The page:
Missing Argentine navy submarine ARA San Juan 'imploded' at sea
An Argentine navy submarine that went missing last year may have partially imploded while at sea, a senior official has said.
The ARA San Juan disappeared on 15 November 2017 and was finally found on Friday night after an extensive search aided by international navies - including the UK and US.
Speaking at the first news conference since its discovery by the specialist American survey ship Ocean Infinity, naval captain Enrique Balbi said the working theory was that the vessel had imploded close to the seabed.
It was located at a depth of around 907m (2,975ft) in the waters off the Valdes Peninsula and was surrounded by a field of rubble, with underwater turbulence making visibility difficult.
Military ships will be deployed to the scene - hundreds of miles from its last reported position - to obtain high-res images and information from the submarine, which had 44 crew members on-board at the time it disappeared.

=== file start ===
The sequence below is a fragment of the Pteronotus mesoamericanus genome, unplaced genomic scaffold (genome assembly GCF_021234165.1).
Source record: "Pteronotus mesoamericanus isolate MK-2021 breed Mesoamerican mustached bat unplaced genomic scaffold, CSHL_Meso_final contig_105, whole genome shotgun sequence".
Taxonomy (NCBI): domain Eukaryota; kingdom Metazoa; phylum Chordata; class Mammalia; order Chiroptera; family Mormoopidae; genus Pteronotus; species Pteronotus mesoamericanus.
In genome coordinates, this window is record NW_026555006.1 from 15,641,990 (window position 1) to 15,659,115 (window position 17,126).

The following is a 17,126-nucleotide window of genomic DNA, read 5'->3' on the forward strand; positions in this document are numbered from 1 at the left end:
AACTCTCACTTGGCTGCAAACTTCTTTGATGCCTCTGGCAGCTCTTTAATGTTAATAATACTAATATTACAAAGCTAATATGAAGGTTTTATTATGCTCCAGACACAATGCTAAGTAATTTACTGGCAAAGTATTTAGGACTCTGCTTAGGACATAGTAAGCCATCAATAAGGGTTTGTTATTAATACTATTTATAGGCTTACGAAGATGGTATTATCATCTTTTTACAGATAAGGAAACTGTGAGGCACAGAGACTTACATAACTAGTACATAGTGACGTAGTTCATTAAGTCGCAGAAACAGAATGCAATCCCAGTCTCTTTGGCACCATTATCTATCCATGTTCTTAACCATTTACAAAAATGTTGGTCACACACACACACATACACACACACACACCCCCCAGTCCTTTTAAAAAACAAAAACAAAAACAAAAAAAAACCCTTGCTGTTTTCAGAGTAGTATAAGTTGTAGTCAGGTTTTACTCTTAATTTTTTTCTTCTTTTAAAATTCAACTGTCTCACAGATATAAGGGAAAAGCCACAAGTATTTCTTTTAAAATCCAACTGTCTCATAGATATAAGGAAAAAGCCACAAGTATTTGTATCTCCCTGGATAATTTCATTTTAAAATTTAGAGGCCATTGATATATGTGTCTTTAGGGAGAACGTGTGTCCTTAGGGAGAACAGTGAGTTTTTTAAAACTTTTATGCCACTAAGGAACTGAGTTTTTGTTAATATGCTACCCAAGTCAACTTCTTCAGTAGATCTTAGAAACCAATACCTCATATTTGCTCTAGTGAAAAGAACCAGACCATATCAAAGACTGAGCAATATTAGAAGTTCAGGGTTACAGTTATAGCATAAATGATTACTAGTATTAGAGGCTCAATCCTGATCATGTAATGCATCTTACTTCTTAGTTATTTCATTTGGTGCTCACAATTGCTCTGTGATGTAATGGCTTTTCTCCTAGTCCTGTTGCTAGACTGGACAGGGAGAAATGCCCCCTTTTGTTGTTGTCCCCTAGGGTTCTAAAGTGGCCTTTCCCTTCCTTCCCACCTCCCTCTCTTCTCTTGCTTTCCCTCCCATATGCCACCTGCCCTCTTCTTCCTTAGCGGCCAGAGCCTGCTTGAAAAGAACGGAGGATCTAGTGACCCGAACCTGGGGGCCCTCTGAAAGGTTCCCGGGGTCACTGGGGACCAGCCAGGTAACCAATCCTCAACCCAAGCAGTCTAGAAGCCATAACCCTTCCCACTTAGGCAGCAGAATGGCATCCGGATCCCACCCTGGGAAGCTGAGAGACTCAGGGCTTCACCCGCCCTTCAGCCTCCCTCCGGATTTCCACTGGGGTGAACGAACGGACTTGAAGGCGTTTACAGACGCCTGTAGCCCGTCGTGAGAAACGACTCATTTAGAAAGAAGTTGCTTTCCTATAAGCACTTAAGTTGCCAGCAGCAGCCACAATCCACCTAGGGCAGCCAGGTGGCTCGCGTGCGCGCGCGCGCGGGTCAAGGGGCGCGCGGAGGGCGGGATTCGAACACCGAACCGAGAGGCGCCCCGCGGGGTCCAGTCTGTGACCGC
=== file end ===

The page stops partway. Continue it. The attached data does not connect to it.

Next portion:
Teams will dive down to whatever is left of the San Juan during an operation that is expected to last about seven hours, but defence minister Oscar Aguad has warned that the country "does not have the means to recover the wreckage".
The vessel is thought to be scattered in pieces on the ocean floor.
News of its discovery was met with both relief and sadness, with relatives of the crew react having gathered outside the naval base in Mar del Plata where the submarine was based to mark one year since it disappeared.
Some spoke of the hope they felt that their loved ones would still be found alive.
President Mauricio Macri has promised a full investigation into what happened to the submarine, which lost contact with the navy as it passed the San Jorge Gulf about 500 miles (800km) northwest of the Falkland Islands.
It had set-off from the town of Ushuaia on the Tierra del Fuego archipelago - the southernmost tip of South America.
When contact with the vessel was lost, it was said to have had seven days worth of air - but had been taking on water through its snorkel.
The German-built diesel-electric TR-1700 class submarine dated back to the mid-1980s and had been most recently refurbished in 2014, when it was cut in half as its engines and batteries were replaced.
Experts said even the smallest mistake during the cutting process can lead to accidents later.